Spider silk is one of the strongest fibres found in nature. Scientists in Japan have found a way of harnessing its power. Researchers at Shinshu University have succeeded in injecting spider genes into silkworms to create a thread that is stronger, softer and more durable than conventional silk. A Japanese manufacturer is already experimenting with the thread, and spider socks, stockings and even fishing lines are expected to appear on the market within a few years.
Spider “farming” is impossible because of their territorial and cannibalistic nature. Five years ago American geneticists devised a way of generating spider silk by extruding it from the udders of female goats. However, the Japanese technique employs a much more manageable creature - the silkworm. Silkworm eggs are injected with the genes of the golden orb spider. The silkworm caterpillars that emerge from the eggs weave cocoons, of which 10 per cent consist of spider proteins. These are spun into silk. It is hoped that the proportion of spider thread material will be increased to 50 per cent.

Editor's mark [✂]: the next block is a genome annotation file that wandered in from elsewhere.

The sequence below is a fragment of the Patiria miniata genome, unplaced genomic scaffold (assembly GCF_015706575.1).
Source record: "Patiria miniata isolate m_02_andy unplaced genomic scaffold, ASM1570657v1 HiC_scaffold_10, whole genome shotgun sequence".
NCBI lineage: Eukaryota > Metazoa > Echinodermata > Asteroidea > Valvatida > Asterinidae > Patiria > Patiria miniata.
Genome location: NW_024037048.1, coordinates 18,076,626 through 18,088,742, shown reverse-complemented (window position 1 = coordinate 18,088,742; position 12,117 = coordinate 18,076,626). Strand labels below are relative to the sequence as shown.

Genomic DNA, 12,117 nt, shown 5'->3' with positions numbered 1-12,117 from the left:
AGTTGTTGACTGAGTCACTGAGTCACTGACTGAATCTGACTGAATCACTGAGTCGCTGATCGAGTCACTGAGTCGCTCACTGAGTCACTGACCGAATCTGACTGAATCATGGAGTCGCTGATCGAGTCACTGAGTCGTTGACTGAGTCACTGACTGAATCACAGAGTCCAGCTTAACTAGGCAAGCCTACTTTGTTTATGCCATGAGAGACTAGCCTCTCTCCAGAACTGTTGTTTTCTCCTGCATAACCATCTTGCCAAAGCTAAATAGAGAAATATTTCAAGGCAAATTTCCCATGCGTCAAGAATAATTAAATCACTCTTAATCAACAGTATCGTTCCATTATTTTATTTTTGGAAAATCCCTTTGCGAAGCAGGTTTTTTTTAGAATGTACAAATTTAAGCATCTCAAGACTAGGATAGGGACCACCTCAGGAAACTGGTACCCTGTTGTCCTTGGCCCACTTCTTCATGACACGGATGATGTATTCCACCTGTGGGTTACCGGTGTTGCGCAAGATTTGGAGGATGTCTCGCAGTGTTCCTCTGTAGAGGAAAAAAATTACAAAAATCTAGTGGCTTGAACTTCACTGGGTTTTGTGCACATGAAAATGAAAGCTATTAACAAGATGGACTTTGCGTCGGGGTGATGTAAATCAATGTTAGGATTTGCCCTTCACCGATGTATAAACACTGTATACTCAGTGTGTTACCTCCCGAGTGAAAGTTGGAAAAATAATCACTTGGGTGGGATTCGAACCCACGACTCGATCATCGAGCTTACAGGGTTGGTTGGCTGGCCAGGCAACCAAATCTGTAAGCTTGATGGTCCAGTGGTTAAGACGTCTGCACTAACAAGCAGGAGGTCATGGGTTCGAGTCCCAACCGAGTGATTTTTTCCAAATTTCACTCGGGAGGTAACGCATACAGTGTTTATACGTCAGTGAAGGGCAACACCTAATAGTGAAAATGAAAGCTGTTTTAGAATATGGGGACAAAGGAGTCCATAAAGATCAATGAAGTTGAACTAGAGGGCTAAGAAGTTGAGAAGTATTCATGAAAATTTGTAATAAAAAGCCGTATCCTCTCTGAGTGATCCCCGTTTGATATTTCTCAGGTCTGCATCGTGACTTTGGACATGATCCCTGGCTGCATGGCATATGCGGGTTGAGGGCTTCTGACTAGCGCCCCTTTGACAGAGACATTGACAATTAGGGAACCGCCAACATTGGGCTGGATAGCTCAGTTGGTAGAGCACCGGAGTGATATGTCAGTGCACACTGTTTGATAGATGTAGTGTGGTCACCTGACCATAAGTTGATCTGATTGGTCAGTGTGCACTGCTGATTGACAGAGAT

Although it is likely to have many applications in the future the only company developing commercial applications for the spider silk is Okamoto, a business based in Nara, central Japan, which plans to release extra-thin and durable spider socks by about 2010.
Just another little bit of proof that nature is wonderful!